Wednesday, December 15, 2010

A world without MIDI - The Korg Wavedrum

I recently purchased a Korg Wavedrum which I love. Realize, that I am not a drummer but lately have looked a way to add more rhythm to my songs. I also bought the Wavedrum because I consider it to be on the cutting edge of music right now precisely because it does not have MIDI (hushed sigh, people falling down from shock)

OK, you might think that I am either joking or crazy. MIDI is a great standard right? Well, yes and no. I hope by the end of this article I can both explain how the Wavedrum works (although part of that is hidden in its proprietary chips) but also why MIDI is not the be all and end all in electronic instruments and why it makes at least some sense for the Wavedrum to be missing MIDI.

Anyone who plays a natural instrument such as a guitar or violin, as good examples, knows that there is a magical interaction between musician and instrument. It's a kind of feedback loop. Musical expression, at least for natural instruments, is a complex interaction between the musician and the instrument. The first part of the loop involves both the sense of touch and sight. Although sight only functions initially to identify where notes are. A musician does not need sight to play an instrument but having a sense of touch is essential.
One can even speak of an instrument being embedded in our memories. Our brains even remember the sense of touch in what is often called muscles memory. Our muscles know where to go. A guitarist, such as myself, can bar a fret without looking to see where it is. Even the fine muscle movements for vibrato and harmonics can be learned so that they become fluid and part of the organic whole that forms the basis of musical expression.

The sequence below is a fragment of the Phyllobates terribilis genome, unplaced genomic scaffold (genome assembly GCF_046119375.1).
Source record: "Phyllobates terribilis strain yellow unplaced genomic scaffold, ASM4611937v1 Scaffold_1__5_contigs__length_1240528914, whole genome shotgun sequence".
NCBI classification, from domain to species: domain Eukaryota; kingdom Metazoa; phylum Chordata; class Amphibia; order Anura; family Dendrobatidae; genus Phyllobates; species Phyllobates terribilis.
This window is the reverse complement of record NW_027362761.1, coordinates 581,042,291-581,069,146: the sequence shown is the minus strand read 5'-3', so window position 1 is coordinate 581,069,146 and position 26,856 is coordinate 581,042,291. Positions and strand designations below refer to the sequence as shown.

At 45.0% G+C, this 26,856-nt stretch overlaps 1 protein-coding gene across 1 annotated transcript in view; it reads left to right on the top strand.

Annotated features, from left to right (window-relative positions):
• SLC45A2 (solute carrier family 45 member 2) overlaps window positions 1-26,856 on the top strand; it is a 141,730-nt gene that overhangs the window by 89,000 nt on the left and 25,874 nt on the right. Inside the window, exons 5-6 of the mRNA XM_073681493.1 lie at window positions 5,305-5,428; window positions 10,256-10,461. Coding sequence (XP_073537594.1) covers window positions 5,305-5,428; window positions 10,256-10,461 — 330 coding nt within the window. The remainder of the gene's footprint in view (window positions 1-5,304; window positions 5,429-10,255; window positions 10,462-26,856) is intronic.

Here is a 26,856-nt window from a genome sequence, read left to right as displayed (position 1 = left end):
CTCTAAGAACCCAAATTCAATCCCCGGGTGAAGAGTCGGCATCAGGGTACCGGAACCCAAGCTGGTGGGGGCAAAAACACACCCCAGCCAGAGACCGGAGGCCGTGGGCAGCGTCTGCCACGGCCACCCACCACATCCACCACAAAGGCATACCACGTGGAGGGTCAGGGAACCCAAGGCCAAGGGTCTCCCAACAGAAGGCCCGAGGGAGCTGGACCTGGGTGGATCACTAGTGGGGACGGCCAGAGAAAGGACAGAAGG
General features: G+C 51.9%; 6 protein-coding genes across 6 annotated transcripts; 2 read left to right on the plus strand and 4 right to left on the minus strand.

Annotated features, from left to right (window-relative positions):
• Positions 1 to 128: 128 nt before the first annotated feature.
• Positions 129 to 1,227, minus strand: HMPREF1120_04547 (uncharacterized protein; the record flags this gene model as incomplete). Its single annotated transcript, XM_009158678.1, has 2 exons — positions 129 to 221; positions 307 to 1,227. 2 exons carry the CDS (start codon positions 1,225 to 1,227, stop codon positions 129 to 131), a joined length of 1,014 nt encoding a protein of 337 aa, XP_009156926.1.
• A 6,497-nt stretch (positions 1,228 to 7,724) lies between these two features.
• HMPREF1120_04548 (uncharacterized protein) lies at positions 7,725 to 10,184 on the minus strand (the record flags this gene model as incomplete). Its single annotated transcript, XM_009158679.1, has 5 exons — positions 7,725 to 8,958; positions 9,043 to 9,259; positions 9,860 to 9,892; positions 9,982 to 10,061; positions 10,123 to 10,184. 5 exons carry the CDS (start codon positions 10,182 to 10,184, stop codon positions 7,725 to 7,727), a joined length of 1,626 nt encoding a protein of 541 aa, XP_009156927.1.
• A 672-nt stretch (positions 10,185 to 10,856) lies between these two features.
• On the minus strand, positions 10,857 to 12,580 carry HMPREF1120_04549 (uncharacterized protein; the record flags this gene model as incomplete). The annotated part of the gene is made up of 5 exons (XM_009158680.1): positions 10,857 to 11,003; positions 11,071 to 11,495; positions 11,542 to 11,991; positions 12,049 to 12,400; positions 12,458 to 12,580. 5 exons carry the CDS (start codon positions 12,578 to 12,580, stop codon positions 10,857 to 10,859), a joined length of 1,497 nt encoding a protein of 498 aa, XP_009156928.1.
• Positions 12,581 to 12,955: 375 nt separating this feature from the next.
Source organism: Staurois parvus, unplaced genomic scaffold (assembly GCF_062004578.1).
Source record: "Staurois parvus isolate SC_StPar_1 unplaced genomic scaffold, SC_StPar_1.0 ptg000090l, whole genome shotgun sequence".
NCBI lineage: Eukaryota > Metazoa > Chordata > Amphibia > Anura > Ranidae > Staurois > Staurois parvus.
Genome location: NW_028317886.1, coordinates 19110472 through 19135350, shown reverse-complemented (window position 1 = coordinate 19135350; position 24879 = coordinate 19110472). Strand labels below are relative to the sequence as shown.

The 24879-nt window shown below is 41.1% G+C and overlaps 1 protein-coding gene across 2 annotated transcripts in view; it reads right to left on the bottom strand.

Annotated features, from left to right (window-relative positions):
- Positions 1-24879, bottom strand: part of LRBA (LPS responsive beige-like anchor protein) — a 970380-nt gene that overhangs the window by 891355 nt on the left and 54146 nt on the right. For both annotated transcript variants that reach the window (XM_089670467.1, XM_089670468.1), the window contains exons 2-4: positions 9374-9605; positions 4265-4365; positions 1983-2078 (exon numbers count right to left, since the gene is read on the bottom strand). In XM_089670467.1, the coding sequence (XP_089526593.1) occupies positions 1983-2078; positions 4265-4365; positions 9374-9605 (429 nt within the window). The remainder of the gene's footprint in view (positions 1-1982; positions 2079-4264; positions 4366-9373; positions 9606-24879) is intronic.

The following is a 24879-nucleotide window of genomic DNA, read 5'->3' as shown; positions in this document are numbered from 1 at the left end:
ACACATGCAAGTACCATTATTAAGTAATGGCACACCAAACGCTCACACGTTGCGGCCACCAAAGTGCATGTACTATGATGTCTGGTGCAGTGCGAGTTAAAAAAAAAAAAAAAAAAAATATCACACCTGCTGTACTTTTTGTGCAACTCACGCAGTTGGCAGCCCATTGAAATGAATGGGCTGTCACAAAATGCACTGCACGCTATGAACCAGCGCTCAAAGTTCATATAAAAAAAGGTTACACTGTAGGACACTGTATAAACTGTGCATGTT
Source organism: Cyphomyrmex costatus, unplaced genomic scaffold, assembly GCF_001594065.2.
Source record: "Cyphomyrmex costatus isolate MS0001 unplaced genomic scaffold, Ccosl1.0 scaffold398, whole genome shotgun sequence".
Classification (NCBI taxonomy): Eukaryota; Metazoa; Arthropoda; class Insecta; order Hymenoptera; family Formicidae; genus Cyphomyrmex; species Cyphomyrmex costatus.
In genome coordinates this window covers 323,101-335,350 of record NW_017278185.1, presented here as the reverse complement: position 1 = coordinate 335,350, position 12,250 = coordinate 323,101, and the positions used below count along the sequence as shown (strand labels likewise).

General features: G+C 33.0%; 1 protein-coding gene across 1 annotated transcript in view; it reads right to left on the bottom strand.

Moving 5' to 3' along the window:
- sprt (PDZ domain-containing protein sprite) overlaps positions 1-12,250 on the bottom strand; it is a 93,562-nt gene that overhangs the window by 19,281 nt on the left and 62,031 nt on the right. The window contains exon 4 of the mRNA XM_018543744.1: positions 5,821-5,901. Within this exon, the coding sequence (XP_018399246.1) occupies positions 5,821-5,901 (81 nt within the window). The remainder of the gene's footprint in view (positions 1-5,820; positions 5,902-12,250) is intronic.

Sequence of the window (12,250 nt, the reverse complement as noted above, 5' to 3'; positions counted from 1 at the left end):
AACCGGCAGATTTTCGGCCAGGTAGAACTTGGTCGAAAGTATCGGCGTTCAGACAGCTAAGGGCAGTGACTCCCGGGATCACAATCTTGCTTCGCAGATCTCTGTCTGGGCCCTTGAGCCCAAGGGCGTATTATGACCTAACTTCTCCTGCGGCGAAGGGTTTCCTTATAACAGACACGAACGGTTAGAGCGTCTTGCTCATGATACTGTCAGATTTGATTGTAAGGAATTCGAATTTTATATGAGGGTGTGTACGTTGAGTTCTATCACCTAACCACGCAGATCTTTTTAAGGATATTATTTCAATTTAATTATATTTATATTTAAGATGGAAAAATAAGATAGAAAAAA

One of the faults I see in MIDI is that music becomes quantized and loses expression. At firswt this quantization was time based but with the advent of autiotune, evenp itch is quantized. DAWs even intentionally quantize timing and notes that may not fall on the grid of time and pitch. Any musician will tell you however that musical expression lies in that space in between. The bend of a note or the ever to slight variation in timing can make for magical moments.

Physical instruments also vary from most electronic instruments in that notes are not simply turned on or off (as in MIDI). In fact, MIDI in some ways handcuffed synthesizers by making the keyboard, pitch bend and mod wheel almost obligatory. There are alternative controllers and Buchla has steered away from using a keyboard for it's modulars but for the most part this is true. For a physical system, the playing of a single note is a complex event. The note begins when energy is imparted to the system (or in terms of physics, the system is exited). For example, the guitar string is first stretched with a pick and then once released begins a kind of complex dance (we call this the transient) until it comes to an equilibrium. It is that transient where much of musical expression lies.